This time, let explore the concepts of a layered architecture, as proposed by Eric Evans in its classic book Domain-Driven Design, Tackling Complexity in the Heart of Software. In the chapter four of the book, Evans presents this diagram:
For a shipping application to support the simple user act of selecting a cargo’s destination from a list of cities, there must be program code that (1) draws a widget on the screen, (2) queries the database for all the possible cities, (3) interprets the user’s input and validates it, (4) associates the selected city with the cargo, and (5) commits the change to the database. All of this code is part of the same program, but only a little of it is related to the business of shipping.
He proposes that the domain model resides in a layer, the Domain Layer. In this way, the domain model is protected from technicalities as concrete persistence implementation, and presentation duties. I like to say that the domain is as an organism, that receives stimula, actions from the outside, and reacts to such commands. The domain should run without detailed knowledge of the rest of the application. Serialization between physical tiers, presentation details and database access, should be clearly separated from the domain implementation.
The layers could be described as:
UI (User Interface): the easiest to understand, this layer is the responsible of displaying information to the user, and accept new data. It could be implemented for web, desktop, or any presentation technology, present or future. For example, it could be a voice application, that interacts with the user via a phone. The acid test for our design is that a radical change in user interface should have minimal (or controled, at least) impact in the rest of the system.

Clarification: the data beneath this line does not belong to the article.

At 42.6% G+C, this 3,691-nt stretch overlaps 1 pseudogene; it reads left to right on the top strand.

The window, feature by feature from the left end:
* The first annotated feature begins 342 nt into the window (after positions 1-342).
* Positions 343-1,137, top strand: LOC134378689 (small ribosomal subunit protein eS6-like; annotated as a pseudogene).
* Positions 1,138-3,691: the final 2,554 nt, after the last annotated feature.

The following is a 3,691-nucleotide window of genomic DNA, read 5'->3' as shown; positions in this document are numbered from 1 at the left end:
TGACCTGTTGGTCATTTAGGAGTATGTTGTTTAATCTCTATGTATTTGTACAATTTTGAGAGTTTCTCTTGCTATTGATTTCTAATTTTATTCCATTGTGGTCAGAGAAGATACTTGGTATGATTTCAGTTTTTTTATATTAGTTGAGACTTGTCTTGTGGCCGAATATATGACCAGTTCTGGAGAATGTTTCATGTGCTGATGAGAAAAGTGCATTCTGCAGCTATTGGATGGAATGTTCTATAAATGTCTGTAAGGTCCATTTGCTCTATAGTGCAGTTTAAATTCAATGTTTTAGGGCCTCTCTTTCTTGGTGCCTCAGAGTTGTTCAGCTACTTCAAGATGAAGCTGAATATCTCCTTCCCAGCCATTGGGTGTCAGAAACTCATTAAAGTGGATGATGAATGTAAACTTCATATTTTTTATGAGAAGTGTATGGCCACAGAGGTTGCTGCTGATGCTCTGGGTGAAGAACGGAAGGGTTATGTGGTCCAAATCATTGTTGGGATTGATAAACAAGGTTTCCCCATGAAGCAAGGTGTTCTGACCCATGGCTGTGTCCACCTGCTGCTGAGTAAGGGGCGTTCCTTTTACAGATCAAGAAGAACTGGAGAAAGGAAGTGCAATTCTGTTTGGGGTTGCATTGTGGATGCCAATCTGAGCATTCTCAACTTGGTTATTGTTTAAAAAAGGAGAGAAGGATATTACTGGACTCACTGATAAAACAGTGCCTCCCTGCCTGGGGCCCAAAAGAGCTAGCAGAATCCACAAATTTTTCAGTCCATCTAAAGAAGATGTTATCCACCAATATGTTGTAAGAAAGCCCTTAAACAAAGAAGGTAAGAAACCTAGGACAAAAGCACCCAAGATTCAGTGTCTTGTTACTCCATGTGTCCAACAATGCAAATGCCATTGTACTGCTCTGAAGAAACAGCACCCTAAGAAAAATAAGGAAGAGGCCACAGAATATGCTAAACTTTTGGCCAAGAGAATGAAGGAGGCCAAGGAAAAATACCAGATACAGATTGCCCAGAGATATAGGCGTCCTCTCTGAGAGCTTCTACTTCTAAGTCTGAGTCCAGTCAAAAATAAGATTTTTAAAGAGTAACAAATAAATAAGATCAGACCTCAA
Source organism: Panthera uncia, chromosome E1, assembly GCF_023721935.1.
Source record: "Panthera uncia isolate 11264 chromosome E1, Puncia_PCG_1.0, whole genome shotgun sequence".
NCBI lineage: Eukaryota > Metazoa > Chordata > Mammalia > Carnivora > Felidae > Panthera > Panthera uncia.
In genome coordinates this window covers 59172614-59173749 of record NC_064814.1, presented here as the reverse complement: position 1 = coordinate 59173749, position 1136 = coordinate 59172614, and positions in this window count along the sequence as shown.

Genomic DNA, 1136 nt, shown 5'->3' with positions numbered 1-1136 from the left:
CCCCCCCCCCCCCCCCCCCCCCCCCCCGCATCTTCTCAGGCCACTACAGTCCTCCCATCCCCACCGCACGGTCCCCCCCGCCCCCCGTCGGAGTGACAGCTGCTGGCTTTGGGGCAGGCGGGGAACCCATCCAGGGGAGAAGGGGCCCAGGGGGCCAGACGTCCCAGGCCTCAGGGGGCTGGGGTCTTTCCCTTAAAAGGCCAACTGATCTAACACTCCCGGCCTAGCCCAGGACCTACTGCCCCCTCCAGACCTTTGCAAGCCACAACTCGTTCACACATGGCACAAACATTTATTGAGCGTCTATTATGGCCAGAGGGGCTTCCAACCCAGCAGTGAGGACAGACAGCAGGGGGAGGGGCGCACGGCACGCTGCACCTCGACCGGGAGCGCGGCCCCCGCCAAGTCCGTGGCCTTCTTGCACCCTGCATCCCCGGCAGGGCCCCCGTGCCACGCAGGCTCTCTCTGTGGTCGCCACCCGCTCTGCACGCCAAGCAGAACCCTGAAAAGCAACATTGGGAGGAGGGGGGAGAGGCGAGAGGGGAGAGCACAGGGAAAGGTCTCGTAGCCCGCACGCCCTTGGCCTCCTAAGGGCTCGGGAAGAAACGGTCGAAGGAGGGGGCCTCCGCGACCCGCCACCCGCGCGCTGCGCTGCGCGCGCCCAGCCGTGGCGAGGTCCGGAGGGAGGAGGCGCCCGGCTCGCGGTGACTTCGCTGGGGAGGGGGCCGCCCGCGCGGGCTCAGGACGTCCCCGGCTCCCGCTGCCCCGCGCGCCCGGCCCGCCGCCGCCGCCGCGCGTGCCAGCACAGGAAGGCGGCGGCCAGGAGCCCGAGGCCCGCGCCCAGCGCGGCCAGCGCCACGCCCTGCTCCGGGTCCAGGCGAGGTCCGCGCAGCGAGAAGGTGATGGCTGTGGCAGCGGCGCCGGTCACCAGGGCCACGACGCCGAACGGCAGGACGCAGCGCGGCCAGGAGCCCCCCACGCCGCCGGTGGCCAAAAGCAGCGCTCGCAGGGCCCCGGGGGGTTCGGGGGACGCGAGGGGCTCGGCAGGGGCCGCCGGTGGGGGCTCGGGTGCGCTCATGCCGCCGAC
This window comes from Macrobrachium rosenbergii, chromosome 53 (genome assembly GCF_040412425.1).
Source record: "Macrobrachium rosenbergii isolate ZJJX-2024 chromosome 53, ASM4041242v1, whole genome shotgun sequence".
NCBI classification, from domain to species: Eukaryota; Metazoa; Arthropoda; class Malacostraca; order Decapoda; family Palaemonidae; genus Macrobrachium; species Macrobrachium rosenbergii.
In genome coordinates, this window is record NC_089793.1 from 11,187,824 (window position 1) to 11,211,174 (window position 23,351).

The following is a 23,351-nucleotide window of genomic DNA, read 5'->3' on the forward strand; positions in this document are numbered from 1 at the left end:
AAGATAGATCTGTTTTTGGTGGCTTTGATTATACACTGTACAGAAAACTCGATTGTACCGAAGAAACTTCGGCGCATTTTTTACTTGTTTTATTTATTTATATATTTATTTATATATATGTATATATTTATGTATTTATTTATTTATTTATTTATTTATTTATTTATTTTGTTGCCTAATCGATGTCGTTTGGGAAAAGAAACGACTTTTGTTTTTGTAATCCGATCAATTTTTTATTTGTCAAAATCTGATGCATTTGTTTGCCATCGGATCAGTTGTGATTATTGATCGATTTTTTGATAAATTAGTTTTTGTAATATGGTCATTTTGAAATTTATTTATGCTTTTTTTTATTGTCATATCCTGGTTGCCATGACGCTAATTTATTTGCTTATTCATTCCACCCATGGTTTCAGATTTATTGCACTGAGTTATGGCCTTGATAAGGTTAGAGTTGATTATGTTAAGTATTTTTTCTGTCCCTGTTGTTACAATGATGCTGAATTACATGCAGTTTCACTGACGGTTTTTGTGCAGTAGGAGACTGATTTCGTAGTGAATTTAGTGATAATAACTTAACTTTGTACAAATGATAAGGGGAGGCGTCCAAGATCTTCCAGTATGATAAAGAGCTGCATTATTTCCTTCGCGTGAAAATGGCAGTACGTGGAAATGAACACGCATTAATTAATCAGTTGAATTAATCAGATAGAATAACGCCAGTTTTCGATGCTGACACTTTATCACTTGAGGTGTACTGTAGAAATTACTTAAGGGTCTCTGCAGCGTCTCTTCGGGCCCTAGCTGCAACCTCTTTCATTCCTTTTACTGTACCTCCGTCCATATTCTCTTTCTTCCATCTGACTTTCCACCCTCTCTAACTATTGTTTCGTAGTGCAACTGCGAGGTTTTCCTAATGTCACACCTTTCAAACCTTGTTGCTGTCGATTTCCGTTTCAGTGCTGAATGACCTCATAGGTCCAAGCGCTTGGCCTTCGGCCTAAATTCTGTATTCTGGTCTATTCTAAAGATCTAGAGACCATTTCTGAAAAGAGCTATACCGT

Application Layer: it’s in charge of coordinating the actions to be performed on the domain. There are no business rules or domain knowledge here. No business state resides in this layer. It delegates all domain actions to the domain. It could coordinate many actions (possibly in many domains). It could prepare the infrastructure to be ready to work with the domain for an specific action (for example, preparing transaction scopes).
Domain Layer: In this layer resides the heart of software, according to Evans. Business rules and logic lives inside this layer. Business entity state and behavior is defined and used here. Communication with other systems, persistence details, are forwarded to the infrastruture layer. Evans discuss the patterns he uses in this layer, as Entities, Value Objects, Services, Repositories and Factories. We would explore the patterns and implementations in future posts.
Infrastructure Layer: God and devil are in the details, and in the infrastructure layer. Its main responsability is the persistence of the business state, most frequently, using a relational database.
My idea is to take an example (possibly a domain from Jimmy Nilsson), and develop it using these ideas, showing concrete code in Java and .NET. At some point, I will discuss about code generation from an abstract model, but it will not be the focus of these posts.
Domain-Driven Design, Tackling Complexity in the Heart of Software, by Eric Evans.
Applying Domain-Driven Design and Patterns: With Examples in C# and .NET, by Jimmy Nilsson
.NET Domain-Driven Design with C#, Problem, Design, Solution, by Tim McCarthy. (There is a section in Tim’s blog dedicated to this book).
You can download freely
Angel “Java” Lopez